Just because we share blood or legal bonds with our family members doesn’t mean that those individuals are healthy for us to be around. Thanksgiving often brings up feelings of stress, and it can be a holiday that triggers addictive behaviors in those who are in recovery. At the same time, Thanksgiving may be the only time we see certain family members. So, the question arises: should you attend Thanksgiving if you have family members with their own addictions?
The short answer:
Maybe. It depends upon where you are in your own journey to sobriety and how triggered you become when around others with their own addictions.
The longer answer:
Yes, but you have to prepare for it, and you need to be really honest with your place on your recovery journey. Will you have sober support? Where’s the closest 12-step meeting? Make sure you have your own transportation so if you need to leave you can. Bring your own, non-alcoholic drink options. Bring a sober friend along to help support you. If you put some effort into preparing, and you come up with an exit plan before things become too intense, you can successfully attend Thanksgiving if family members have addictions.
What if you decide that heading home for Thanksgiving is a bad idea?
It’s really okay to decide that you’re not yet strong enough to attend Thanksgiving with family members who may be toxic for you. There are some things you can do, in lieu of attending your family’s traditional Thanksgiving, to make the day special.
Here are some ideas:
Offer to Host Thanksgiving for Some Family Members
If you’re hosting Thanksgiving, if you’re up for it, you will have more control over who comes and who doesn’t come and what’s served. Make it clear that no alcohol will be welcome, but family members who are sober will be.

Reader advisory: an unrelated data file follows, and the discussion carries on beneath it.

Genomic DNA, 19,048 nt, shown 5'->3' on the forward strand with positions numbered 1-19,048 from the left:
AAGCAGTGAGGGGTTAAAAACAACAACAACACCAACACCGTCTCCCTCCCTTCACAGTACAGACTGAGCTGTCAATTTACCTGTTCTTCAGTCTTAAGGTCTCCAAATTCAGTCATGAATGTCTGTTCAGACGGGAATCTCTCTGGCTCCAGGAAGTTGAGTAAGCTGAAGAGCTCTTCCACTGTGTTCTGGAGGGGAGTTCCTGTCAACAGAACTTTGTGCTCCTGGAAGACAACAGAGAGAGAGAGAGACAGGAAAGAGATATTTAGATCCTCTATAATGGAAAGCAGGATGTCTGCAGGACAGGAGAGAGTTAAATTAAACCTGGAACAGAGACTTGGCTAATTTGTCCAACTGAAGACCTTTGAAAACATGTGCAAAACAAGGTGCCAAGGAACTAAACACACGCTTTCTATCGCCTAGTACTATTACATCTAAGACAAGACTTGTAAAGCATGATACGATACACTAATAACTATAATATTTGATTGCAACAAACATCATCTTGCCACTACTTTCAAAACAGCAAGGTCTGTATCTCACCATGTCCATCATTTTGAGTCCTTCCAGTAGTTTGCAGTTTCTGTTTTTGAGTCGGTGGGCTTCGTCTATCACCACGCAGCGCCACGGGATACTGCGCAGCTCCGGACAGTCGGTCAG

Host a Sober Friendsgiving
If hosting a partial Thanksgiving will create too much family drama and cause you to have stress, consider celebrating with friends. Invite some friends over and create your favorite dishes together. Thanksgiving is as much for friends as it is for families. Chances are, many of the people in your recovery group will be in the same position you are. It provides you with a great opportunity to bond with one another.
Seek Out a 12-Step Meeting
Don’t sit at home alone all day; if nothing else, make sure you hit up a 12-step meeting. Many recovery centers and groups offer additional meeting times during the holidays to help you have the support you need to get through the season.
Offer to Participate in Alternate Activities
Maybe you won’t go to dinner because Uncle Roger drinks entirely too much, but you’ll be down for a movie later in the evening with your siblings. Or perhaps you can put together a Black Friday breakfast where you invite those family members who do not trigger you.
Get the Support You Need
The holiday season is the toughest time of the year for those struggling with recovery, but this is especially true in cases where there are toxic family members involved. Be sure to reach out and get the support you need to ensure you remain sober through Thanksgiving and beyond. We’re here at Turning Point Recovery Center to help with your recovery efforts.
If you’re at “Your Turning Point,” contact us today!